Vernacular Aristotelianism in Renaissance Italy
This three-year research project (October 2010–December 2013), was the first to study the Renaissance diffusion of Aristotelian works in the Italian vernacular.
This initiative tried to redress the almost exclusive concentration on Latin Aristotelianism among historians of philosophy and ideas in recent decades. It has provided an electronic census and description of all relevant materials in both manuscript and print. Furthermore, it brought together historians of language, literature, philosophy, science and culture to explore how Aristotelianism increasingly reached a broad and non-Latinate public.
The project, involving a collaboration between the University of Warwick and the Warburg Institute in London, was led by Dr David Lines (Warwick, Department of Italian), with the support at Warwick of Professor Simon Gilson and, at the Warburg Institute, of Professor Jill Kraye. Professor Luca Bianchi (Vercelli, Università del Piemonte Orientale), along with a distinguished group of scholars on the project's advisory board, provided further expertise.
More details on the project are available on the Centre for the Study of the Renaissance website.
Warwick's Research Development Fund provided crucial seed money for exploring the topic and its feasibility, which enabled Dr Lines and Prof. Gilson to organise an exploratory workshop in Venice in September 2007.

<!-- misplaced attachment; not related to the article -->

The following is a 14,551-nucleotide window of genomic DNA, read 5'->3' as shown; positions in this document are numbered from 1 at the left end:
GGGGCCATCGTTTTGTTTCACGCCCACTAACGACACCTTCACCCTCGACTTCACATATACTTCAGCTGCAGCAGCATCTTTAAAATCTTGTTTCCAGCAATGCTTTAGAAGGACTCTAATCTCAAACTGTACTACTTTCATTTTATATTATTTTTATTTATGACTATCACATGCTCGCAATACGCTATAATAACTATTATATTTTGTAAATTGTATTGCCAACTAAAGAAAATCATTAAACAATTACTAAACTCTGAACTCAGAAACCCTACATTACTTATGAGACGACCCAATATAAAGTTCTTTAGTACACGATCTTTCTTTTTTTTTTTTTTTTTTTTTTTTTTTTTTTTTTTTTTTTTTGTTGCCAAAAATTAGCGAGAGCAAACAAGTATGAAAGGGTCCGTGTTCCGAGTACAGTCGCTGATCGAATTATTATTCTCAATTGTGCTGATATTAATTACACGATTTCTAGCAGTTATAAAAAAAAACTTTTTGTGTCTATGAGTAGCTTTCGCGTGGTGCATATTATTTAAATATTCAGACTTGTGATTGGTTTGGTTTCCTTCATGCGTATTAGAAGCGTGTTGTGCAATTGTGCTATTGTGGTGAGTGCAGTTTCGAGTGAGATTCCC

Research project team
- PI: Dr David Lines (Italian, University of Warwick, email d dot a dot lines at warwick dot ac dot uk)
- Co-PI: Professor Simon Gilson (Italian, University of Warwick)
- Co-PI: Professor Jill Kraye (Warburg Institute, University of London)
- Project Partner: Professor Luca Bianchi (Philosophy, University of Piemonte Orientale, Vercelli)
- Postdoctoral Research Fellow: Dr Eugenio Refini
- PhD student: Miss Grace Allen
- Professor Concetta Bianca (Renaissance Humanism, University of Florence)
- Professor Francesco Bruni (Italian, University Ca’ Foscari, Venice)
- Professor Anthony Grafton (History, Princeton University)
- Professor Ullrich Langer (French and Italian, Univ. of Madison-Wisconsin)
- Professor Martin McLaughlin (Italian, Oxford University)
- Professor Peter Mack (Director, the Warburg Institute)
- Professor Marianne Pade (Classical Philology, Aarhus University)
- Mr Stephen Parkin (British Library)
- Professor Brian Richardson (Italian, University of Leeds)
This project was funded by the AHRC